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GAYS IN THE MILITARY
People Is Beautiful (Gulcher Records) $10
This new Gays In The Military CD, "People Is Beautiful," is a thick slab of balls-out psychedelic sleaze-rock as delightfully misanthropic as its Peter Bagge-drawn cover art. GitM have long reigned as one of Chicago's most consistently entertaining live acts, combining the spectacle of high-concept arena rock with the creepy sex vibe of a 42nd Street slime pit, and now they're bringing their obsessions and fixations to bear on their first "studio" recording.
The concept of Gays In The Military was born in Greensboro, NC in 1995 with three young UNC-G students Art, Matt and Jeanna and one dropout, Brian. After about a year of playing largely improvised psych-punk inspired by the early work of the Butthole Surfers and the Flaming Lips, GitM added a second guitarist, Ryan (of Greensboro's Raymond Brake), and became BRN MTN LTS, a new incarnation which took the original GitM concept into the realms of heavy metal, black magic, and full frontal nudity. After six months BRN MTN LTS called it quits, Art and Matt went on to form the Mercury Birds, who split when Matt moved to Texas and Art started his dead-on Southern rock project, All Night.
In 2001, Brian found himself living in Chicago and decided to restart the band with fellow college radio DJs Geoff, Chris, and Melissa. After playing around Chicago and releasing Meat Gazers, a full-length CDR on underground noise label Scratch-N-Sniff Entertainment, GitM added Mike on rhythm guitar and recorded "People Is Beautiful" for Gulcher Records. The summer of 2005 found GitM reunited with their old drummer Matt and touring the country with NC guitar rock icons the Cherry Valence. Now, having just collaborated with Chicago underground filmmaker Miss Julie Fabulous on a video for their MP3 single "Evil Physician/Evil Position," GitM are concentrating on rocking the Midwest, taking their stage show to a higher plane, and working on a new concept album entitled Fairy Tails.
Musically, GitM's output has run the gamut from spooky lo-fi home recordings to sound collages made up of dialogue of exploitation movies to blistering hardcore party rock jams. Always eager to pay tribute to their forebears, GitM have covered songs from Judas Priest, the Butthole Surfers, and most recently, the Godspell soundtrack. "People Is Beautiful" showcases the boys' love of the broad spectrum of rock music, featuring singalong choruses, rumbling squelchy guitars, one-note Greg Ginn-style solos, keyboard sounds that go from ELO-inspired melodies to the cacophonous squealing of Roxy Music-era Brian Eno, and lyrics inspired by tales of the sexual underground, exploitation flicks, life on the road, and the band's own twisted sense of humor.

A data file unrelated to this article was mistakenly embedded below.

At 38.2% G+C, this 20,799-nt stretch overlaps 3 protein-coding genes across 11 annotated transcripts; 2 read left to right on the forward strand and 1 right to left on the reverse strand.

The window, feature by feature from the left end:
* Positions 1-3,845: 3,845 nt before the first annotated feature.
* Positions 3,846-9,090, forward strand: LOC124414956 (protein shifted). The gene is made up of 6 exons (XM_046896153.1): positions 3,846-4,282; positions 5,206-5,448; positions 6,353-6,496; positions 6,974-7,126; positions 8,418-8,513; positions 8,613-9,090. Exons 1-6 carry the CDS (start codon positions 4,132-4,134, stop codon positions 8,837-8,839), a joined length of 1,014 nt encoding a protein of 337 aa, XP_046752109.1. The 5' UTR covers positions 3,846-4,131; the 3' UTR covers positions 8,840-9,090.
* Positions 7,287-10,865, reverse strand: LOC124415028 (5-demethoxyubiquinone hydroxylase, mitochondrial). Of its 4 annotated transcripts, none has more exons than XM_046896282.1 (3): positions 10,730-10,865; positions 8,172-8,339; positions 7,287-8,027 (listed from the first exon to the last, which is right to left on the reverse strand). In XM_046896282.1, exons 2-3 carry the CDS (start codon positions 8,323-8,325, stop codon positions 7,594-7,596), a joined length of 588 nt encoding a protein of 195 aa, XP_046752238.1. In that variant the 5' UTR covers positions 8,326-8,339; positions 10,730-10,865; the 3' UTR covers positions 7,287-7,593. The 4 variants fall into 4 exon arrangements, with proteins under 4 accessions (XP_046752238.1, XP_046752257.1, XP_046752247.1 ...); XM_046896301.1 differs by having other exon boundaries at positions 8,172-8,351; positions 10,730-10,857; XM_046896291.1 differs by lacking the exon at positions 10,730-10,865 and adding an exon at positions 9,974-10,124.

Never a joke band but always on the lookout for the next laugh, Gays In The Military have proved once again with "People Is Beautiful" that writing great songs doesn't preclude having a hell of a good time with it.
1976/1977: The Studio Recordings (Gulcher Records) $10
Back in print! Third pressing! Back in March 1976, when the Ramones were still a local New York band and the Sex Pistols weren't even a rumor in the U.S., a group of teenage fanzine writers, rock cultists, and heavy-metal dudes got together in Bloomington, Indiana, and recorded the first Gizmos EP. The strong influences of the Dictators, the MC5, the Stooges, the Velvet Underground, 60s garage bands, and 50s rockabilly crashed head-on with musicians self-trained on Led Zeppelin, Aerosmith, Black Sabbath, Santana, and Hendrix. The underground success of the first EP led to another session in April 1977, which yielded two more EPs: Amerika First and Gizmos World Tour. 1976/1977: The Studio Recordings, the first-ever legitimate reissue of Gizmos material, collects the three EPs by the original Gizmos, along with eleven previously unreleased outtakes from the two sessions. The 16-page CD booklet contains mostly unpublished photos, Richard Meltzer's original liner notes for the first EP, and extensive liner notes by Gizmo Eddie Flowers. Founding Gizmo and main songwriter Ken Highland went on to record with a long succession of bands, including O. Rex, the Afrika Korps, the Hopelessly Obscure, Johnny & the Jumper Cables, the Exploding Pidgins, the Kenne Highland Klan, and the Vatican Sex Kittens. Rich Coffee, who was one of the three Gizmos guitarists, has been in a long string of bands too, including Thee Fourgiven, the Unclaimed, the Tommyknockers, the Egomaniacs, and the Excessories. Eddie Flowers has led the ever-mutating Crawlspace since 1985. Also includes guest appearances by MX-80's Rich Stim and Johnny Cougar Mellencamp (no kiddin'!).
||THE GIZMOS |
1975-1977: Demos & Rehearsals (Gulcher Records) double CD $14